For instance, our research found that when talking to COPD patients, while PCPs and Pulmonologists tend to focus a lot on treatment options, symptoms, and the origin of the condition when diagnosing a patient, there is less of a focus on overall health, which patients indicate being the top thing that they wish their HCP had spoken about when they had been diagnosed.

comm gaps word cloud

 

Check back here for more information about our upcoming webinar, where we’ll be presenting our research findings on Patient-Physician Communication Gaps. 


[1] http://www.ajmc.com/journals/issue/2014/2014-vol20-n10/the-duration-of-office-visits-in-the-united-states-1993-to-2010; http://khn.org/news/15-minute-doctor-visits/

Doctor Patient Communication Gaps

A New Spokesperson for COPD?

In case you missed it, the man most notably recognized for his tag line, “Live Long and Prosper” came out as being diagnosed with COPD (chronic obstructive pulmonary disease) just a week and a half ago. Leonard Nimoy who played Spock in the original Star Trek series is one of only a few celebrities to announce they’ve fallen ill with COPD. With his upfront approach and recent interview, the beloved actor is fast becoming the newest spokesperson to shed light on the 3rd leading cause of death in the U.S. (and the 5th leading cause of death in the U.K.).

A few days later, a U.K. study was released that found doctors are missing opportunities to diagnose COPD earlier. The retrospective study of almost 39,000 patients showed that “5 years before diagnosis, 85% of patients had visited their GP or a secondary care clinic at least once with lower respiratory symptoms.”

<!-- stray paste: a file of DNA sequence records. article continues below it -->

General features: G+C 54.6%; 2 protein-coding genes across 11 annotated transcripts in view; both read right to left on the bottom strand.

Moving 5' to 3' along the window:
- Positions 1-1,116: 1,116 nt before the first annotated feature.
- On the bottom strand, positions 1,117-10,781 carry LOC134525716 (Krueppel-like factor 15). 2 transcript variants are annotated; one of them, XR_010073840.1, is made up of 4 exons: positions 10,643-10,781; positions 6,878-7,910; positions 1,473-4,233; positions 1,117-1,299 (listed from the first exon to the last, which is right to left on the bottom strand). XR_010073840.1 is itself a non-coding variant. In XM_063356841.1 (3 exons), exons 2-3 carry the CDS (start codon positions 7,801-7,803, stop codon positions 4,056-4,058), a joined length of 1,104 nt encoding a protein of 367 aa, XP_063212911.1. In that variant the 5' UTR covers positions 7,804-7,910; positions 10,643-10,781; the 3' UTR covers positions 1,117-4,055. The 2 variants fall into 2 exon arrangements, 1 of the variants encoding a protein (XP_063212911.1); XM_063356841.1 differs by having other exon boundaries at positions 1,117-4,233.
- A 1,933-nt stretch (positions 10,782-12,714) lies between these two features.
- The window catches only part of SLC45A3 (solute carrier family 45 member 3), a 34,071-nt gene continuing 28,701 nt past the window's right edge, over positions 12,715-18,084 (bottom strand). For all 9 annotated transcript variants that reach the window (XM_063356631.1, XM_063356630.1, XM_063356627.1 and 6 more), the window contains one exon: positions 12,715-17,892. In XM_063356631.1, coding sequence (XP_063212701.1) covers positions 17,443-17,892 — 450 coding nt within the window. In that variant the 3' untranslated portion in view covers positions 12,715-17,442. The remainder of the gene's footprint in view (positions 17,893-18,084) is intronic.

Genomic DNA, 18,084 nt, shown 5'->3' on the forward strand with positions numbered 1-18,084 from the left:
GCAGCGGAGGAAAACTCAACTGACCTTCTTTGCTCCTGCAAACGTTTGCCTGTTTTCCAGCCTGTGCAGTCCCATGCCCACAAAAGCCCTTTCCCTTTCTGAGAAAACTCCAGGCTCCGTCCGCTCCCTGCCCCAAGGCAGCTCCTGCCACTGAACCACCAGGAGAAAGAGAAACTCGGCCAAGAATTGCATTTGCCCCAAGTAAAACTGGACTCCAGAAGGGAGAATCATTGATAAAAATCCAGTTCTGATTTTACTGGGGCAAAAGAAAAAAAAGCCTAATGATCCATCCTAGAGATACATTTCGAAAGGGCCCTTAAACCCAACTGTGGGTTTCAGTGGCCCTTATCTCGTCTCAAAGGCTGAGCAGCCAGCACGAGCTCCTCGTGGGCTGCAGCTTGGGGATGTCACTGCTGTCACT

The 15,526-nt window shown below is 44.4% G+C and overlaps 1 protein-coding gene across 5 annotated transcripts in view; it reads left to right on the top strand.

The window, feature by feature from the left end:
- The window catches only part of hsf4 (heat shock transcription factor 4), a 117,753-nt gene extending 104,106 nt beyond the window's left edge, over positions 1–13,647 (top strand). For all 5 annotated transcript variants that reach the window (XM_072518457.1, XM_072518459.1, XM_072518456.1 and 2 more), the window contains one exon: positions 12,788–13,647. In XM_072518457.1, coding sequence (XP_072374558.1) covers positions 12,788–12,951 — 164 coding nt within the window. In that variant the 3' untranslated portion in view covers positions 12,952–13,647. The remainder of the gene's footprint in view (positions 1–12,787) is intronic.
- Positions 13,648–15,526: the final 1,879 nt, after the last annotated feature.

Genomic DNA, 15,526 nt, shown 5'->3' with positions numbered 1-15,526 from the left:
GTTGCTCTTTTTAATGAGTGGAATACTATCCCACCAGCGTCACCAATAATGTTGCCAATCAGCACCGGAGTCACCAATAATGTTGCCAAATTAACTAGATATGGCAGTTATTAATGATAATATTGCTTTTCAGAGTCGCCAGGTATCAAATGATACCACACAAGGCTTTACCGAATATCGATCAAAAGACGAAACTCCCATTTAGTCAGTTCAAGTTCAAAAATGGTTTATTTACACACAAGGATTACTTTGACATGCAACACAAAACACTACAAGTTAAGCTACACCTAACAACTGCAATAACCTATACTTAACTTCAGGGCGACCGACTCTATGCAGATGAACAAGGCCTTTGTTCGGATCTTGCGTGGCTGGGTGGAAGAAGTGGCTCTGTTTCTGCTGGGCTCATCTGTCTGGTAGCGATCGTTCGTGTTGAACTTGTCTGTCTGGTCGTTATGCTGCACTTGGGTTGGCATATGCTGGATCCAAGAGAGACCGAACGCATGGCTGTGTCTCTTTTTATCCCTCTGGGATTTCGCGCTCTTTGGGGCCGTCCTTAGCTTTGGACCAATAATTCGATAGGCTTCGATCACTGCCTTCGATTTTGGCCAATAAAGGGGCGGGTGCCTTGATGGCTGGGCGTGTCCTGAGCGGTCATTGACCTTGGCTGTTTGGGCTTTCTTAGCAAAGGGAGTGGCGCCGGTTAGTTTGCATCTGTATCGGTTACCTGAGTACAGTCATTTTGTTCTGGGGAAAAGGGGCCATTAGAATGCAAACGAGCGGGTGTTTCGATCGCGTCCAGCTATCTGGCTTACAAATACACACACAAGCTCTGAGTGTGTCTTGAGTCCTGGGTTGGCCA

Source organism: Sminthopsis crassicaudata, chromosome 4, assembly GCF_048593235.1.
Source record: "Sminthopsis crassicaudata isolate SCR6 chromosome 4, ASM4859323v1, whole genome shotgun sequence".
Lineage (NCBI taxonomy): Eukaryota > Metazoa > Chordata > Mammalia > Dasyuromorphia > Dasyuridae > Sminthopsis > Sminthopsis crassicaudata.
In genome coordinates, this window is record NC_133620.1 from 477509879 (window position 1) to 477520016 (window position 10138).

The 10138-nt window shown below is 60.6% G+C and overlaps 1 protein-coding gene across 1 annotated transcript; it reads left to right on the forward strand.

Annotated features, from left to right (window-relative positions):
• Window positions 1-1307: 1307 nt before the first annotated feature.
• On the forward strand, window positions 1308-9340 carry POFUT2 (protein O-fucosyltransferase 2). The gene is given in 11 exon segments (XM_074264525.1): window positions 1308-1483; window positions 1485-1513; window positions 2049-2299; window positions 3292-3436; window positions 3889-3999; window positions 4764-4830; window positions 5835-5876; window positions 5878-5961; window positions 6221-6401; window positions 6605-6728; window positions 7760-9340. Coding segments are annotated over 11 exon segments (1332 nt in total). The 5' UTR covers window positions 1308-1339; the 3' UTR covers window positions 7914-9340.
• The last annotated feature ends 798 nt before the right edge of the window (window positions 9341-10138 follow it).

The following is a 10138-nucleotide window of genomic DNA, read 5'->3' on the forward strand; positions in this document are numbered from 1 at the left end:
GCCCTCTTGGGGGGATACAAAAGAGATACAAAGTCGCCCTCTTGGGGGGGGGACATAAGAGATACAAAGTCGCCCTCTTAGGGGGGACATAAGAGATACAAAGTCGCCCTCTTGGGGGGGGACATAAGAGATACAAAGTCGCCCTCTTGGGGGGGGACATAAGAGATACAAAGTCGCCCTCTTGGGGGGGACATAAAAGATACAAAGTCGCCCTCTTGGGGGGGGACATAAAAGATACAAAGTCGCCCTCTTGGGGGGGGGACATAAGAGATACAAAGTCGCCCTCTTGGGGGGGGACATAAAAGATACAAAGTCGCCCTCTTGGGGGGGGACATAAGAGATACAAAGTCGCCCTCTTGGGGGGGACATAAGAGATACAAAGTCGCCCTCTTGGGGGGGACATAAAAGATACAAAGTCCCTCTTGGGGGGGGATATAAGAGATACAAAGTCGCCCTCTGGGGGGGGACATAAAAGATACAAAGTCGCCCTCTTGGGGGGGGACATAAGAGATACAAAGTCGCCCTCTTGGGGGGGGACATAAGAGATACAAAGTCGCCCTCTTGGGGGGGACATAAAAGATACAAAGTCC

The World Health Organization predicts “that COPD will become the third leading cause of death worldwide by 2030.” With COPD on the rise, it’s quite obvious that the world needs to not only shine a light on this under-diagnosed disease for patients but for physicians as well. The timing of Leonard Nimoy’s recent admission along with the findings from this new study might help do just that.

At BuzzBack, we too were interested in understanding COPD better from a physician and patient perspective, so we decided to take a different approach that was highly effective in eliciting honest responses from both doctors and patients in a pre-established ‘safe-space’. Respondents participated in two BuzzBack Hive sessions over a one week period; they posted comments based on tasks and were encouraged to interact with other participants in the group. Interestingly, we learned that although current recommended and reported treatments involve few lifestyle modifications, patients’ advice to other COPD sufferers is almost strictly related to daily routine. Patients strongly suggest sufferers stop smoking, exercise, eat healthily, take medications, and establish consistency in doctor visits; this appears to be aspirational as many admit they struggle to follow their own advice.

For his part, Mr. Nimoy appears to be taking an upfront, positive approach to dealing with his diagnosis and much like the patients from our study is dishing out his own advice, albeit via twitter. Since his spotlight is a lot brighter than most suffering with COPD, maybe, just maybe the world will take notice.

To learn more about our COPD Study, like what doctors and patients said about new treatments,  send us an email.